A bypass on the congested A27 through Worthing has been all but ruled out after it was revealed it would cost at least £1 billion.

The bill is equivalent to the total budget for all major transport improvements in the whole of the South East for six years.

As a result, there is no realistic chance of a bypass being built over countryside either north or south of Cissbury Ring, near Findon, for at least 20 years.

In fact it may never be built, according to West Sussex County Council's A27 working party.

The Argus exclusively revealed on Monday that the working party had spent two years looking at ways of relieving congestion on the Upper Brighton Road and Arundel Road, which form the A27 in Worthing.

Ideas include increasing the number of lanes from two to three and constructing flyovers at the Offington and Grove Lodge roundabouts, which "may require demolition of some properties".

The suggestions sparked anger from Worthing Borough Council leader Keith Mercer, who said: "This is just tinkering."

He believed the only solution was a real bypass, in a tunnel north of Cissbury Ring, an ancient Iron Age hill fort.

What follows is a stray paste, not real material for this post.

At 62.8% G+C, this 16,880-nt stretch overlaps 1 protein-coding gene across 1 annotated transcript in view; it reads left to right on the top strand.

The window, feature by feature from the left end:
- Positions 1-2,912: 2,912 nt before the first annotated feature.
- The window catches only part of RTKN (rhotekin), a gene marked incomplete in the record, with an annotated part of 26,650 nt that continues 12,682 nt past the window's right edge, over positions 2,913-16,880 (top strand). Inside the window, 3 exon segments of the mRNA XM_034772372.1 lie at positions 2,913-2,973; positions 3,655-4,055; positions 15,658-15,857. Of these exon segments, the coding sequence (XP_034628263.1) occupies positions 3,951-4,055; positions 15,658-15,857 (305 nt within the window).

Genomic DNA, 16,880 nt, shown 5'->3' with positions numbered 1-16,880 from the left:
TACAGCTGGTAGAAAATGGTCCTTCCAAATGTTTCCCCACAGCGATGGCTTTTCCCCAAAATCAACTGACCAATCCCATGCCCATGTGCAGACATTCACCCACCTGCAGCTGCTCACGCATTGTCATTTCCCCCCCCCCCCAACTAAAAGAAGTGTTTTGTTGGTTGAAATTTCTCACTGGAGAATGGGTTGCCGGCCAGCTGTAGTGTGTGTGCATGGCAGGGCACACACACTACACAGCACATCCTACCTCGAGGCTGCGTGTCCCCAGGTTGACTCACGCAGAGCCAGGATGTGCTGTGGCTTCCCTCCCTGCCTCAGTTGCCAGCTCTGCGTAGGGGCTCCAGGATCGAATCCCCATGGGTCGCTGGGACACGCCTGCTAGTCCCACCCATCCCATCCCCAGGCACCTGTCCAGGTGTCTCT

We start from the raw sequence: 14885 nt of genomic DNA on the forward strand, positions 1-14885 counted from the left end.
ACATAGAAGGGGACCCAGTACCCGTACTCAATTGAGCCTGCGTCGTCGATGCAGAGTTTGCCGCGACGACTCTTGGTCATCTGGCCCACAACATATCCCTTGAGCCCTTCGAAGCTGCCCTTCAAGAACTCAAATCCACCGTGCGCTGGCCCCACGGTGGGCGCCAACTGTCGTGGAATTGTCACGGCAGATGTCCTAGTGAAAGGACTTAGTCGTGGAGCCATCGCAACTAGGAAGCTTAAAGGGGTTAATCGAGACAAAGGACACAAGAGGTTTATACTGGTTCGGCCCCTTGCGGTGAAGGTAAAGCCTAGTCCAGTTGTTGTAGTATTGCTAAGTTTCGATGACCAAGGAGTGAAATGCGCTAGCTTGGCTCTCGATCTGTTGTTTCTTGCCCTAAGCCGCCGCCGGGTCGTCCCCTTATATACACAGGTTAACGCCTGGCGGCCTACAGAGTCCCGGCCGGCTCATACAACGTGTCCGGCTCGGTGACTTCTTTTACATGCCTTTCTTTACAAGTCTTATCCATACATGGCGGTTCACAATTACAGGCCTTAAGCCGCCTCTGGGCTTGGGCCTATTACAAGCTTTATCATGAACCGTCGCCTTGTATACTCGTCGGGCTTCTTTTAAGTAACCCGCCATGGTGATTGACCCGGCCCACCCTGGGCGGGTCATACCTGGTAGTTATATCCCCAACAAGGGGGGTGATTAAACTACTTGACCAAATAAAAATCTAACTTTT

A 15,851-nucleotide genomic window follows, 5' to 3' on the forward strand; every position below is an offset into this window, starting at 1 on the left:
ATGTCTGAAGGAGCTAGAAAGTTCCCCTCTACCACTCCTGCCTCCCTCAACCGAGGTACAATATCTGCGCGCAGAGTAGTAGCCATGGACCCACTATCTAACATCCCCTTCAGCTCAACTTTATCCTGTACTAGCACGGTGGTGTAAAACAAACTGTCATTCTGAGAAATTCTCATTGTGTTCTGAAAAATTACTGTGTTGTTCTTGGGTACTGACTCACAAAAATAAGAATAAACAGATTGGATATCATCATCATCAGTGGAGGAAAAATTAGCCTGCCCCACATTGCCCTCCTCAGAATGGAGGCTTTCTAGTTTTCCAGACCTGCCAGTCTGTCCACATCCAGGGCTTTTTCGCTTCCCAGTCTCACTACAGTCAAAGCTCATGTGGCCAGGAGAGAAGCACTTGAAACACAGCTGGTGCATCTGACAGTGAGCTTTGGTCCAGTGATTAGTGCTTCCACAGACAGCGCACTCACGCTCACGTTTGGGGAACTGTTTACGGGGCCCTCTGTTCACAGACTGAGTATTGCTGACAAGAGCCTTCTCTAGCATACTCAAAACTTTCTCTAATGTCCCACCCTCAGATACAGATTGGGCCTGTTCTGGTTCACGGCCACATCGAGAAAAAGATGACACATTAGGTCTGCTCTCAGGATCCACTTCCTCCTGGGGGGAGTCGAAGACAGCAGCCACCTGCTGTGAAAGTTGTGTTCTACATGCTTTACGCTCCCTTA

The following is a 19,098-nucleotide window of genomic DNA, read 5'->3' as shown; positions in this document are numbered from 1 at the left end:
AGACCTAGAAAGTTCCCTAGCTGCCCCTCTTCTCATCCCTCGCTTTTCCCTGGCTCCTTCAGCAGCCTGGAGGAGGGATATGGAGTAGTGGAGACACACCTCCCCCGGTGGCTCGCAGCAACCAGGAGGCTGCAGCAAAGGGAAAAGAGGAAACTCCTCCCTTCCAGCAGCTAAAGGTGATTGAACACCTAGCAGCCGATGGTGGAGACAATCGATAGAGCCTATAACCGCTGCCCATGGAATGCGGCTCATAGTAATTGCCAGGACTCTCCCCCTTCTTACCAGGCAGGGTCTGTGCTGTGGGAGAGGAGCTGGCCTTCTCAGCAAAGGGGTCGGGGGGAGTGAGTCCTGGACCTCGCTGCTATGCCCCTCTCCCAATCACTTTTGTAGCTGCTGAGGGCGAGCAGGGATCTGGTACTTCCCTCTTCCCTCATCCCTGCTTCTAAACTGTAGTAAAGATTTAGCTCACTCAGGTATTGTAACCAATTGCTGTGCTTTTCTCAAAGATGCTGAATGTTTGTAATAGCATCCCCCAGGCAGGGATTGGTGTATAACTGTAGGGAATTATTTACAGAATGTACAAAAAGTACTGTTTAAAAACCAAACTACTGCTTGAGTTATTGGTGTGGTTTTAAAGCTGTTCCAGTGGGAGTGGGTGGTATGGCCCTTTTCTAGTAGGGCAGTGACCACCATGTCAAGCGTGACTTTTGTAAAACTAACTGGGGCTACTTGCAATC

Coun Mercer said some of the cost could be offset by making it a toll road.

However, the scheme would spark uproar among conservationists who have fought long and hard to protect the Downs from development.

The Worthing section of the A27 has for decades been described by experts as the worst bottleneck on the South Coast between Folkestone and Honiton.

Traffic travelling into the town from both east and west is channelled from four lanes into two between Lyons Farm and Swandean.

Councillors believed grass verges would be swallowed up but could not say whether some front gardens might be compulsorily purchased.

The Argus was also told the working party could not decide whether the third lane should serve east-west or west-east traffic.

The suggestions will cause concern among people living alongside the A27, who have been blighted by past schemes which, after years of wrangling, never went ahead.

Twice in the past homes were boarded up to await demolition, causing property prices in neighbouring roads to slump, only for the "improvements" to be shelved.

The working party also looked at park-and-ride, with Lyons Farm, just off the A27, and Brooklands, on the seafront, possible locations.

It is expected to publish its report later this month.